ABC NewsBy KELLY MCCARTHY and KIERAN MCGIRL, ABC NEWS
(NEW YORK) — After almost two years since Alex Smith suffered a severe leg injury with life-threatening complications, the quarterback made his triumphant return to the NFL gridiron on Sunday, which all but solidified his story as comeback player of the year.
Smith spoke to ABC News’ Good Morning America about the difficult journey he’s been on since being sidelined for 693 days after his personal perseverance, family commitment and human triumph were on full display when he took the field for the game between the Washington Football Team and the Los Angeles Rams.
On Nov. 18, 2018 Smith was sacked for the 410th time in his NFL career against the Houston Texans, but something was different.
“It seemed like just it’s just another one,” he recalled. “I certainly felt something strange down in my lower leg at that point. I will say to look down to see what had happened in and I knew right away that I had broken my leg.”
Smith broke the tibia and fibula in his right leg, sustaining both spiral and compound fractures that required 17 surgeries to repair, and later an infection that doctors feared could have led to amputation.
“I had absolutely zero idea that this may have obliterated my career,” Smith said.
“I was getting ready to go home and that the last thing I really remember, there was obviously my temperature spiking before I went home,” he remembered. “You know, looking down my leg once it was unwrapped and realizing actually that something was wrong.”
A bacterial infection had been eating away at Smith’s leg and his entire body went into septic shock, prompting concerns for his life from his doctors.
After that, Smith — the No. 1 draft pick in 2005 — said, psychologically, the sport and his professional career were the furthest things from his mind.
“I had a lot of time to myself … to sit and wonder if I’d ever be able to do those things that I, that I took for granted for so long. If I’d ever be able to go … going to walk with my wife, going to hike, play with my kids, you know, just everyday things,” he said candidly. “Football was never, at that point, in the picture. For me, that was the last of my concerns.”
Despite his past recovery from career setbacks such as multiple benchings, injuries and trades, nothing compared to the dark place he was in this time.
“I think that without a doubt in my life that certainly the hardest thing I’ve ever been faced with — it was going to be a long, long, long process to come back,” Smith explained.
His road to recovery started in San Antonio, Texas, at the Center for the Intrepid, a military hospital that specializes in limb recovery.
“I don’t know if I’d be here with it without their involvement in this process, not only from the expertise in the science and care but also from the motivation for me to go down there,” he said. “And that was really the first time that I ever thought about attempting to try and play football again.”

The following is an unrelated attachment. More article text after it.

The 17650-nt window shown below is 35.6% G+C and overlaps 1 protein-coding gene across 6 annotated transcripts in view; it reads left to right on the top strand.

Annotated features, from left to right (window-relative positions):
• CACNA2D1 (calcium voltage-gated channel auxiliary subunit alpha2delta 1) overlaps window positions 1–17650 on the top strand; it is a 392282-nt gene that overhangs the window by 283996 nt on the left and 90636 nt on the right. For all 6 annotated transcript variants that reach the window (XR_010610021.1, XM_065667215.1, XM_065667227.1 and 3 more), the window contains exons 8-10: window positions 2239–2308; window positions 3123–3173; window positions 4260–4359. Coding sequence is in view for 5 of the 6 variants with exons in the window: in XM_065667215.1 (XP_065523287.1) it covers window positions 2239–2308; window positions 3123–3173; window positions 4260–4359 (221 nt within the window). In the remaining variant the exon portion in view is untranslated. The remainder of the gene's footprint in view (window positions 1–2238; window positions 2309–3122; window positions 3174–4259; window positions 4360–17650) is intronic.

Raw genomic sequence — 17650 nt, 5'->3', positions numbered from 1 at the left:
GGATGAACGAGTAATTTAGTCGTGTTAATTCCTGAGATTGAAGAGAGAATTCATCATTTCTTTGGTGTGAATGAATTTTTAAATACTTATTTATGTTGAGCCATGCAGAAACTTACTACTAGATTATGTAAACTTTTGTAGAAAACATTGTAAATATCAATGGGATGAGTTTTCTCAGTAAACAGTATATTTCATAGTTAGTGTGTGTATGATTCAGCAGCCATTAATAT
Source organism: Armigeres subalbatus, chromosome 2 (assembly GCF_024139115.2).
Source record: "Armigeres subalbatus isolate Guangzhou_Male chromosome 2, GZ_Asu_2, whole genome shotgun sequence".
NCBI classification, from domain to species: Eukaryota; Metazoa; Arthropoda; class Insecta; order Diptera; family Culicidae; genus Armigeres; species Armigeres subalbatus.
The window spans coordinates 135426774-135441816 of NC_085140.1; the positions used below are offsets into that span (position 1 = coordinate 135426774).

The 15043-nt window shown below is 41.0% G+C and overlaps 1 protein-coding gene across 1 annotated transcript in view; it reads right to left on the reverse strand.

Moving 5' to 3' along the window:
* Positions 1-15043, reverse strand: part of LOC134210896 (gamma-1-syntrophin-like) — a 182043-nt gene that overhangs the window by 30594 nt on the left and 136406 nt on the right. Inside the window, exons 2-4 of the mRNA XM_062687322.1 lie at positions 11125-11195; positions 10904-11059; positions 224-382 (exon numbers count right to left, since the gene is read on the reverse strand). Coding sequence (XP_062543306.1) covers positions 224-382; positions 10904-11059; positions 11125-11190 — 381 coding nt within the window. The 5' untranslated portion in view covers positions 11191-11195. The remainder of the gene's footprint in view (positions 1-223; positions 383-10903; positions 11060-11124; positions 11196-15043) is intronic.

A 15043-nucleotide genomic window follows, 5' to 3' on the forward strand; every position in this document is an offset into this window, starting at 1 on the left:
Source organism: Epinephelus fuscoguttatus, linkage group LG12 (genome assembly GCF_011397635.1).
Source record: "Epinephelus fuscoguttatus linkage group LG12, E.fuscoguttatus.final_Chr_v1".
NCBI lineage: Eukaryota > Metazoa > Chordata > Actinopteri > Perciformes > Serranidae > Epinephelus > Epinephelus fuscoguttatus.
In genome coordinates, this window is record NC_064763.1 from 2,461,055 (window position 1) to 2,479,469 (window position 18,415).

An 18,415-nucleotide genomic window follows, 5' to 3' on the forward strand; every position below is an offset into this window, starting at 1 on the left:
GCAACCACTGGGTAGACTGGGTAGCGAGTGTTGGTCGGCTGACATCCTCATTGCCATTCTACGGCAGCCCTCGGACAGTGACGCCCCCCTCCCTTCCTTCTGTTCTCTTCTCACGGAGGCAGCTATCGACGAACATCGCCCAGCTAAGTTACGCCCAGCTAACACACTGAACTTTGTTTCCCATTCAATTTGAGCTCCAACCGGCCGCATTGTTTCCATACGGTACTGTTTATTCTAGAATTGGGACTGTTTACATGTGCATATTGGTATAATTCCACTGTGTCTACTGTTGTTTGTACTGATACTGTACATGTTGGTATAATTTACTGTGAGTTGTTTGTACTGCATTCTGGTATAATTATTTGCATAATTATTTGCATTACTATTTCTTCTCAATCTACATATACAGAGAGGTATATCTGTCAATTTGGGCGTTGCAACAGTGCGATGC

After multiple surgeries and a year of rehab, Smith got cleared to play again and his family surrounded him with champagne to celebrate the exciting news.
“There were so many ups and downs and complications along the way with it,” he said. “So to finally get the green light from all the doctors in agreement that my leg was it was good to go — it was very cool.”
Smith pushed through self-doubt and the rigors of NFL training camp to earn a spot on the team as a backup, which was a triumph in and of itself. Then after 693 days away from the action, his number was called during Week 5 in to replace Kyle Allen in the second quarter against the Rams.
As Smith ran onto the field, he said there was “a small moment there were I like, you know, here it goes. This is it. You know, I felt like I was ready.”
“I was so thankful we hadn’t had any fans in our first couple of home games and we had just progressed to just family,” Smith said of the new precautions due to the pandemic with his wife and kids in the stands. “So I knew going, you know, obviously that they were gonna be there. And for me, that’s all that mattered.”
Alex and his wife designed a T-shirt collection with Attitude is Free, a brand they felt paralleled his drive to stay positive through difficult obstacles.
The shirt has his motto “Just Live” printed on the front — a phrase that Smith has lived by and hopes it will motivate others to live in every moment. One hundred percent of proceeds will go to the Center For the Intrepid (CFI), the facility that he worked with and credits for his comeback.
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